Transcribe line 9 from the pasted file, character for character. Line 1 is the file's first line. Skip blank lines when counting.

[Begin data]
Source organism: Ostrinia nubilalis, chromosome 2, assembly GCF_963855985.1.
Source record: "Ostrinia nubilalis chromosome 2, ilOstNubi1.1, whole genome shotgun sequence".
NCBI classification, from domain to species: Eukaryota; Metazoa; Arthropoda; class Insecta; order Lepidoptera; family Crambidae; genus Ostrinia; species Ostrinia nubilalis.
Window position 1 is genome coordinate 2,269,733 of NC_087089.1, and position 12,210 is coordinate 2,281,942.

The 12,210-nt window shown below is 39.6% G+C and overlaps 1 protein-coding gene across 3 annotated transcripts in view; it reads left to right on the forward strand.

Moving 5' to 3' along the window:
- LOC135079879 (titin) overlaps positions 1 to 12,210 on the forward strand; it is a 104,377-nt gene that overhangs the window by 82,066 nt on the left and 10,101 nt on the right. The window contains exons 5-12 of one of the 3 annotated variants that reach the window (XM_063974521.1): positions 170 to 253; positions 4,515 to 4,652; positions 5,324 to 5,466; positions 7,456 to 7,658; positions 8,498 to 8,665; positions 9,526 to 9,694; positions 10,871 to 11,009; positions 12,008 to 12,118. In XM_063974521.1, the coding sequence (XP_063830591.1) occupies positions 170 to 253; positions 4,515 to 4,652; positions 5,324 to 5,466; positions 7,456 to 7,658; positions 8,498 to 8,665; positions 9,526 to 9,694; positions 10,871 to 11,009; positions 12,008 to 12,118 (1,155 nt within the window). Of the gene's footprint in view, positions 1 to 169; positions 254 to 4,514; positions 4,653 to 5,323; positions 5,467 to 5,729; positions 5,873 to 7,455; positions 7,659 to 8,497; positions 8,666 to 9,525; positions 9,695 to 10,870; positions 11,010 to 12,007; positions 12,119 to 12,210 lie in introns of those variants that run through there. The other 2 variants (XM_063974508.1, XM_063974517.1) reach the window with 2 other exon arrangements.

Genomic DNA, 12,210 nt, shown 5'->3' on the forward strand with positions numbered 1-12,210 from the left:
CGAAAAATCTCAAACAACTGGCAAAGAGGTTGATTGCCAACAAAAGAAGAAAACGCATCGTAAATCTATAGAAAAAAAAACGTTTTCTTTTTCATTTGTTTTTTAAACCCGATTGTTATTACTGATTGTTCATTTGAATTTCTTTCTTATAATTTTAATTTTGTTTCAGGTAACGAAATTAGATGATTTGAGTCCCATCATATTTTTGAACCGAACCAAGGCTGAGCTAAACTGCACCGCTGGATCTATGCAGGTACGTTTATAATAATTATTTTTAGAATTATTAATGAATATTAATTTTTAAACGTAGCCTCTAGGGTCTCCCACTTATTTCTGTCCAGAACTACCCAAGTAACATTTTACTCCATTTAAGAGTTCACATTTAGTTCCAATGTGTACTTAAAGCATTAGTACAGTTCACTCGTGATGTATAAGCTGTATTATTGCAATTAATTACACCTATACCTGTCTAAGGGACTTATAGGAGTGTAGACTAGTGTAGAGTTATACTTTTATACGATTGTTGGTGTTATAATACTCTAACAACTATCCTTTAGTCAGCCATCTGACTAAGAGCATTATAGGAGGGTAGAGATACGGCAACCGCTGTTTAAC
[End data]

CGAAAAATCTCAAACAACTGGCAAAGAGGTTGATTGCCAACAAAAGAAGAAAACGCATCGTAAATCTATAGAAAAAAAAACGTTTTCTTTTTCATTTGTTTTTTAAACCCGATTGTTATTACTGATTGTTCATTTGAATTTCTTTCTTATAATTTTAATTTTGTTTCAGGTAACGAAATTAGATGATTTGAGTCCCATCATATTTTTGAACCGAACCAAGGCTGAGCTAAACTGCACCGCTGGATCTATGCAGGTACGTTTATAATAATTATTTTTAGAATTATTAATGAATATTAATTTTTAAACGTAGCCTCTAGGGTCTCCCACTTATTTCTGTCCAGAACTACCCAAGTAACATTTTACTCCATTTAAGAGTTCACATTTAGTTCCAATGTGTACTTAAAGCATTAGTACAGTTCACTCGTGATGTATAAGCTGTATTATTGCAATTAATTACACCTATACCTGTCTAAGGGACTTATAGGAGTGTAGACTAGTGTAGAGTTATACTTTTATACGATTGTTGGTGTTATAATACTCTAACAACTATCCTTTAGTCAGCCATCTGACTAAGAGCATTATAGGAGGGTAGAGATACGGCAACCGCTGTTTAAC